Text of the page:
If an overvoltage occurs on the antenna structure 16, discharging onto the conductive coating 17 takes place through the dielectric layer 13. A discharge in the upper section of the antenna 7 is ruled out, since the coax cable 31 guiding the measuring signals is insulated electrically from the conductive parts of the antenna housing as a consequence of the glass bushing 29.
In the case shown, the input coupling unit 9 is a radio-frequency connector, preferably an SMA connector. The contact pin for the inner conductor 22 makes electric contact with the antenna structure 16, while the frame contact pins 19 which are usually four contact pins 19 are inserted into the blind bores 20. The blind bores 20, which usually pass at least through the second dielectric layer 13 and the conductive coating 17 and terminate on or within the dielectric protective layer 14 are provided with a conductive inner coating 21. The frame contact pins 19 ensure that the diversion of the overvoltages from the antenna structure 16 can be performed in a redundant fashion. The connection of the contact pins 19 to the conductive coating 17, and the connection of the contact pin for the inner conductor 22 with the antenna structure 16 are preferably performed by means of a reflow method, as already mentioned at a previous juncture.
FIG. 3b shows an alternative embodiment to the radio-frequency connector 9 shown in FIG. 3a. An electrically conducting material is arranged in the blind bores 20 and connected to the contact pins 19 via conductor tracks 32. The electric contact, for example via the already previously mentioned reflow method, is made here in the immediate vicinity or on the surface of the second dielectric layer 13 or on the surface of the antenna structure 16.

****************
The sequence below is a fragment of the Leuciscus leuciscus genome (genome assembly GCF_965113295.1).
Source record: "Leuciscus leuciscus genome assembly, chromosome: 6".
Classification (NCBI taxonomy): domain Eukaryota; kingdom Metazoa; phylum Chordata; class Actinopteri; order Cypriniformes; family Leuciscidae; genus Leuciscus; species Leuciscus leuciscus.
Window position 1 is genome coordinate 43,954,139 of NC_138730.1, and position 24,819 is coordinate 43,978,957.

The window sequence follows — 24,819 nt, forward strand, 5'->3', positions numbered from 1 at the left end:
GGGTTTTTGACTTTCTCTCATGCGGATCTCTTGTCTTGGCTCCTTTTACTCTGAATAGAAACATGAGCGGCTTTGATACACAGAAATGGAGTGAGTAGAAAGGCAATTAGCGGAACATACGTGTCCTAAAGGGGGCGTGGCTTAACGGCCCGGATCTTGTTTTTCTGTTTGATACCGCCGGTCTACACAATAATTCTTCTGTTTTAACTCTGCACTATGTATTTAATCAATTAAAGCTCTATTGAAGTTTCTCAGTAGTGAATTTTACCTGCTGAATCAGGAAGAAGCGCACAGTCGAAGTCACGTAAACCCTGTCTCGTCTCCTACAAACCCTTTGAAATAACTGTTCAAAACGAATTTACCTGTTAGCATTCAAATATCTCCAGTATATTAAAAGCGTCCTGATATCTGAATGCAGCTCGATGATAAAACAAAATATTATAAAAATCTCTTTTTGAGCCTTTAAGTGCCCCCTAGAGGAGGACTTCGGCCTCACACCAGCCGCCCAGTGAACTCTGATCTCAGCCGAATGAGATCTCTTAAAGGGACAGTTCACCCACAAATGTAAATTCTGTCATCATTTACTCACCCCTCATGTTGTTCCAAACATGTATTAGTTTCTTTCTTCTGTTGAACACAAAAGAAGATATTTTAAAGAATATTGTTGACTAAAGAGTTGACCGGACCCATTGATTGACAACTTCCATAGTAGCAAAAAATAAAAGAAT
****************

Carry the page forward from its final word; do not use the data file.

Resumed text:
FIG. 4 shows a schematic of the adapter 25 which renders it possible to adapt a standard antenna 7 of a prescribed size to a wave tube 27, which basically has any desired dimensions. In particular, the preferred mode adapter 25 can be continuously widened to any desired diameter of the wave tube 27. Openings 26 are provided in the lateral surface of the adapter 25 in the border region between the adapter 25 and wave tube 27. In the case shown, the openings are of slot-shaped configuration. In principle, however, they can have any desired form. The openings 26 suppress modes whose wall currents are oriented perpendicular to the direction of propagation of the measurement signals, and therefore they do not disturb the preferred TE01 mode. This TE01 mode can also continue to propagate without restriction, since the wall currents move around the openings 26. Consequently, the adapter 25 according to the invention permits the use of an antenna 7 which generates and radiates any desired mode.
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|U.S. Classification||343/703, 343/700.0MS, 324/644, 343/770, 342/124|
|International Classification||G01F23/284, H01Q1/48, F17C13/02|
|Aug 3, 2000||AS||Assignment|
|Jan 21, 2005||FPAY||Fee payment|
Year of fee payment: 4
|Jan 20, 2009||FPAY||Fee payment|
Year of fee payment: 8
|Jan 17, 2013||FPAY||Fee payment|
Year of fee payment: 12